Tribal Leaders Back Bill That Would Create Grand Canyon Heritage National Monument

Oct 13, 2015

Arizona Congressman Raul Grijalva plans to introduce a bill that would establish a Grand Canyon Heritage National Monument. At a press conference yesterday, he was joined by tribal leaders who say it would protect cultural resources and outlaw uranium mining in the area. Arizona Public Radio’s Ryan Heinsius reports. 

Rep. Raul Grijalva speaks Monday at a press conference announcing a bill that would create the 1.7-million-acre Grand Canyon Heritage National Monument. Tribal leaders stand behind him (from left): Havasupai storyteller James Uqualla, Hopi Chairman Alfred Lomahquahu, Navajo Nation Vice President Jonathan Nez and President Russell Begaye, and Havasupai councilwoman Carletta Tilousi.
Credit Blake McCord/Courtesy of the Grand Canyon Trust

More than half the land proposed for the 1.7-million-acre monument is temporarily off limits to new uranium mining claims. Representatives of the Navajo, Hopi, Hualapai and Havasupai tribes say the ban should be permanent in the Grand Canyon area.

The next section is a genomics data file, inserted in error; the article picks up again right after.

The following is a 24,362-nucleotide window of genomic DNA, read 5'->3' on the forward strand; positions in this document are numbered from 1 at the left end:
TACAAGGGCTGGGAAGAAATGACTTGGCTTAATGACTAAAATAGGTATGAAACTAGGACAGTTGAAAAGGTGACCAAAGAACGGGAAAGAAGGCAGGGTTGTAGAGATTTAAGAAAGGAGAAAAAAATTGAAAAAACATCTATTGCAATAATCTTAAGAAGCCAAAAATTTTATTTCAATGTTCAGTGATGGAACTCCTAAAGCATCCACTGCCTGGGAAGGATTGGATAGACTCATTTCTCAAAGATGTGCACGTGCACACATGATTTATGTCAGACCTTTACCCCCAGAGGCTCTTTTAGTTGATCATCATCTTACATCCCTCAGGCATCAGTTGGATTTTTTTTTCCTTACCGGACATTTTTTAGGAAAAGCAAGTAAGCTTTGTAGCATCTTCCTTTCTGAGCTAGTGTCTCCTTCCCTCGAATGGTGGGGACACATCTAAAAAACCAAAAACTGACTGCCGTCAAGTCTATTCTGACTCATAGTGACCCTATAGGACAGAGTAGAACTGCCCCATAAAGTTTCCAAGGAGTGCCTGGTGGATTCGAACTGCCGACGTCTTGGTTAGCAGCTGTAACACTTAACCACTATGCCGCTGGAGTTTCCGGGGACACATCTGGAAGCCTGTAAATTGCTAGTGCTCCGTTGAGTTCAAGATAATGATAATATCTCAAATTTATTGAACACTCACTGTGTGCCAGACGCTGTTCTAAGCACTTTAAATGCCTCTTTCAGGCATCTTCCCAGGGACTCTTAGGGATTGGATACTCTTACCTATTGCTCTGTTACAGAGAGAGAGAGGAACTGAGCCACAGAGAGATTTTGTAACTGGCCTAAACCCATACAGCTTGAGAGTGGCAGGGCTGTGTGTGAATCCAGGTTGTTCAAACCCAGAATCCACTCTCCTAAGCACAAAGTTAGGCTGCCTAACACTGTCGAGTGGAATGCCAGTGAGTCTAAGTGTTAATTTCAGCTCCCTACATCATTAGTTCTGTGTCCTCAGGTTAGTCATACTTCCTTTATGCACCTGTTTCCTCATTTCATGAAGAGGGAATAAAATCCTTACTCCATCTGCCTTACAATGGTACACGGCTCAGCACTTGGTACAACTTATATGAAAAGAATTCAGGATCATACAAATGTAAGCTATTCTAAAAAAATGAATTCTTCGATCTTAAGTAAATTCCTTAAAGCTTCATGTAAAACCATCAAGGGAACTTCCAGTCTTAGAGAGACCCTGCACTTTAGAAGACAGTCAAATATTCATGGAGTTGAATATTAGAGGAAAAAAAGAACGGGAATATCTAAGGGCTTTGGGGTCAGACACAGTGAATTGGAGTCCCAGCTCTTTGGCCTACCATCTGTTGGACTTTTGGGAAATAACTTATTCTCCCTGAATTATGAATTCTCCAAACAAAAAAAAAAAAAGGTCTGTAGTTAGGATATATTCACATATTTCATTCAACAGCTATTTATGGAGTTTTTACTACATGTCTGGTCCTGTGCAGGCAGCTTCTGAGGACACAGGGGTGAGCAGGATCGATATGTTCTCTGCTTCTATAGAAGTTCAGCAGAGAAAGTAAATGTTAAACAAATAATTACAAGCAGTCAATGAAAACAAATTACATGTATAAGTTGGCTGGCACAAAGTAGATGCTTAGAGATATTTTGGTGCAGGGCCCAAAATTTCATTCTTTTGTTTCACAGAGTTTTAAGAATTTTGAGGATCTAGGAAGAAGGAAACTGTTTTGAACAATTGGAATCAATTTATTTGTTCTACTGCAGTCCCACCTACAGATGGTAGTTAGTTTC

Navajo Nation Vice President Jonathan Nez says past uranium mining has caused high rates of cancer in some areas of the Navajo Nation.

“We stand firm in saying ‘No, no, no.’ No more uranium. We have suffered a long history of uranium health effects throughout Navajo,” Nez says.

Nez also says designating the area surrounding the Grand Canyon as a monument would protect sacred sites as well as water and cultural resources.

Many Republicans and the mining industry are fighting the proposal. The Arizona Game and Fish Department has also voiced its opposition. The agency says a national monument would be unnecessary and add regulatory burden to wildlife and recreation management.

Congressman Raul Grijalva says if his bill fails in Congress, he’ll lobby President Obama to declare the national monument by using presidential authority given under the Antiquities Act.